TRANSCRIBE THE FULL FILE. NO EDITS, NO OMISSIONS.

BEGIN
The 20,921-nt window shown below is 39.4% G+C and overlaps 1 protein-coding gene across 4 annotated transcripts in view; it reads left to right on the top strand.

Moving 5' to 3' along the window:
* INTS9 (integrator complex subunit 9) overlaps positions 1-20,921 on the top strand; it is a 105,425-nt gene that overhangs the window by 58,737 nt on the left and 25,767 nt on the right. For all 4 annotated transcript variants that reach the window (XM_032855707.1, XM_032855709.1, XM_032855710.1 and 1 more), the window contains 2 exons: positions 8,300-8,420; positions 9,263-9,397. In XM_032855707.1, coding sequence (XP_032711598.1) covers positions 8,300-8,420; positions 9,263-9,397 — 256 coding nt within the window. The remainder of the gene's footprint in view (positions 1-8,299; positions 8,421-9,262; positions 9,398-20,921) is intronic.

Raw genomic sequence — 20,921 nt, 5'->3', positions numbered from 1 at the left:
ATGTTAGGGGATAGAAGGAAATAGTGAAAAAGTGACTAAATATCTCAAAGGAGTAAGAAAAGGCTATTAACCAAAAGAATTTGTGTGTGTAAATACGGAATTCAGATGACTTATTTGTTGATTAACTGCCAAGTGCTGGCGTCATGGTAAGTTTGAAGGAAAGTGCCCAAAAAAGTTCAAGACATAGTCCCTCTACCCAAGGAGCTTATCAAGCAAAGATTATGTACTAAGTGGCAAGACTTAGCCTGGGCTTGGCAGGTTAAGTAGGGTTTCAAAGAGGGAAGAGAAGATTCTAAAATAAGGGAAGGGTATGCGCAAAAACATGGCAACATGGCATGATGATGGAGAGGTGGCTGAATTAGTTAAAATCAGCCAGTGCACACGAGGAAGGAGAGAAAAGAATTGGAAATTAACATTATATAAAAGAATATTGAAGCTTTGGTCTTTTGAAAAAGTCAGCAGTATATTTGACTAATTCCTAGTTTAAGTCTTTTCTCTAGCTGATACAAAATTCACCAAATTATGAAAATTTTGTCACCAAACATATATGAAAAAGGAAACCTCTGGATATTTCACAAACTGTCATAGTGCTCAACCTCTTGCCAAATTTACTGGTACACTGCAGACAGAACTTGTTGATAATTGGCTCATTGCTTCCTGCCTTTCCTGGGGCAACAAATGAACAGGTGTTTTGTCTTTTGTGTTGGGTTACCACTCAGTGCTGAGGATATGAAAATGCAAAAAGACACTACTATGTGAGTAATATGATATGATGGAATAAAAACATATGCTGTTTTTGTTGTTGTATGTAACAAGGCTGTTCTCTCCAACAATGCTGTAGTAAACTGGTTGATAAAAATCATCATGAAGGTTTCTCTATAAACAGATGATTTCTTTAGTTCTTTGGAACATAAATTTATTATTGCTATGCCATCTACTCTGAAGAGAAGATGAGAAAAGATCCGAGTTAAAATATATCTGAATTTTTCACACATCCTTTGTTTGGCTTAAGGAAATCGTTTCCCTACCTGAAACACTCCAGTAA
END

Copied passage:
The 20,921-nt window shown below is 39.4% G+C and overlaps 1 protein-coding gene across 4 annotated transcripts in view; it reads left to right on the top strand.

Moving 5' to 3' along the window:
* INTS9 (integrator complex subunit 9) overlaps positions 1-20,921 on the top strand; it is a 105,425-nt gene that overhangs the window by 58,737 nt on the left and 25,767 nt on the right. For all 4 annotated transcript variants that reach the window (XM_032855707.1, XM_032855709.1, XM_032855710.1 and 1 more), the window contains 2 exons: positions 8,300-8,420; positions 9,263-9,397. In XM_032855707.1, coding sequence (XP_032711598.1) covers positions 8,300-8,420; positions 9,263-9,397 — 256 coding nt within the window. The remainder of the gene's footprint in view (positions 1-8,299; positions 8,421-9,262; positions 9,398-20,921) is intronic.

Raw genomic sequence — 20,921 nt, 5'->3', positions numbered from 1 at the left:
ATGTTAGGGGATAGAAGGAAATAGTGAAAAAGTGACTAAATATCTCAAAGGAGTAAGAAAAGGCTATTAACCAAAAGAATTTGTGTGTGTAAATACGGAATTCAGATGACTTATTTGTTGATTAACTGCCAAGTGCTGGCGTCATGGTAAGTTTGAAGGAAAGTGCCCAAAAAAGTTCAAGACATAGTCCCTCTACCCAAGGAGCTTATCAAGCAAAGATTATGTACTAAGTGGCAAGACTTAGCCTGGGCTTGGCAGGTTAAGTAGGGTTTCAAAGAGGGAAGAGAAGATTCTAAAATAAGGGAAGGGTATGCGCAAAAACATGGCAACATGGCATGATGATGGAGAGGTGGCTGAATTAGTTAAAATCAGCCAGTGCACACGAGGAAGGAGAGAAAAGAATTGGAAATTAACATTATATAAAAGAATATTGAAGCTTTGGTCTTTTGAAAAAGTCAGCAGTATATTTGACTAATTCCTAGTTTAAGTCTTTTCTCTAGCTGATACAAAATTCACCAAATTATGAAAATTTTGTCACCAAACATATATGAAAAAGGAAACCTCTGGATATTTCACAAACTGTCATAGTGCTCAACCTCTTGCCAAATTTACTGGTACACTGCAGACAGAACTTGTTGATAATTGGCTCATTGCTTCCTGCCTTTCCTGGGGCAACAAATGAACAGGTGTTTTGTCTTTTGTGTTGGGTTACCACTCAGTGCTGAGGATATGAAAATGCAAAAAGACACTACTATGTGAGTAATATGATATGATGGAATAAAAACATATGCTGTTTTTGTTGTTGTATGTAACAAGGCTGTTCTCTCCAACAATGCTGTAGTAAACTGGTTGATAAAAATCATCATGAAGGTTTCTCTATAAACAGATGATTTCTTTAGTTCTTTGGAACATAAATTTATTATTGCTATGCCATCTACTCTGAAGAGAAGATGAGAAAAGATCCGAGTTAAAATATATCTGAATTTTTCACACATCCTTTGTTTGGCTTAAGGAAATCGTTTCCCTACCTGAAACACTCCAGTAA